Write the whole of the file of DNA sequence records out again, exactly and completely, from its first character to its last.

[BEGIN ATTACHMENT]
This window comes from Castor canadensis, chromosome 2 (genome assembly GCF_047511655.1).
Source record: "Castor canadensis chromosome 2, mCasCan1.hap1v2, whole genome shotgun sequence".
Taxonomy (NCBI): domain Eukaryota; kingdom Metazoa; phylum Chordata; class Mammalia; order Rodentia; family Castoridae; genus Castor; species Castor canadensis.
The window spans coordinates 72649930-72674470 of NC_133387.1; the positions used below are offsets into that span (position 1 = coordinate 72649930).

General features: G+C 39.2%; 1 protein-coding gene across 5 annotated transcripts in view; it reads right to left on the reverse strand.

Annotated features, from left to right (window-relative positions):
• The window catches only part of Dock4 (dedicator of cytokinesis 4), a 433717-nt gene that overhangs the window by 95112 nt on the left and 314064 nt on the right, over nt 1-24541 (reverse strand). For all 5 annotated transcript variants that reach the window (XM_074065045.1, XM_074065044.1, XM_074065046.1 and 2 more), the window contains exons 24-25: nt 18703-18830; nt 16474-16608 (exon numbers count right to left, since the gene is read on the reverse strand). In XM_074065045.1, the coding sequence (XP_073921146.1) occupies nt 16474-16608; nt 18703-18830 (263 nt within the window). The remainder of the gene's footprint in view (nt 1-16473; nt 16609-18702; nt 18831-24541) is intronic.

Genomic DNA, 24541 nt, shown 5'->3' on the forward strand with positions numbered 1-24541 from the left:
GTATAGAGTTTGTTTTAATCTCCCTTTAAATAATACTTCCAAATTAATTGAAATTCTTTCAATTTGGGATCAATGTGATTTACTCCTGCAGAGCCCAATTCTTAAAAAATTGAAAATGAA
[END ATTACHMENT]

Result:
This window comes from Castor canadensis, chromosome 2 (genome assembly GCF_047511655.1).
Source record: "Castor canadensis chromosome 2, mCasCan1.hap1v2, whole genome shotgun sequence".
Taxonomy (NCBI): domain Eukaryota; kingdom Metazoa; phylum Chordata; class Mammalia; order Rodentia; family Castoridae; genus Castor; species Castor canadensis.
The window spans coordinates 72649930-72674470 of NC_133387.1; the positions used below are offsets into that span (position 1 = coordinate 72649930).

General features: G+C 39.2%; 1 protein-coding gene across 5 annotated transcripts in view; it reads right to left on the reverse strand.

Annotated features, from left to right (window-relative positions):
• The window catches only part of Dock4 (dedicator of cytokinesis 4), a 433717-nt gene that overhangs the window by 95112 nt on the left and 314064 nt on the right, over nt 1-24541 (reverse strand). For all 5 annotated transcript variants that reach the window (XM_074065045.1, XM_074065044.1, XM_074065046.1 and 2 more), the window contains exons 24-25: nt 18703-18830; nt 16474-16608 (exon numbers count right to left, since the gene is read on the reverse strand). In XM_074065045.1, the coding sequence (XP_073921146.1) occupies nt 16474-16608; nt 18703-18830 (263 nt within the window). The remainder of the gene's footprint in view (nt 1-16473; nt 16609-18702; nt 18831-24541) is intronic.

Genomic DNA, 24541 nt, shown 5'->3' on the forward strand with positions numbered 1-24541 from the left:
GTATAGAGTTTGTTTTAATCTCCCTTTAAATAATACTTCCAAATTAATTGAAATTCTTTCAATTTGGGATCAATGTGATTTACTCCTGCAGAGCCCAATTCTTAAAAAATTGAAAATGAA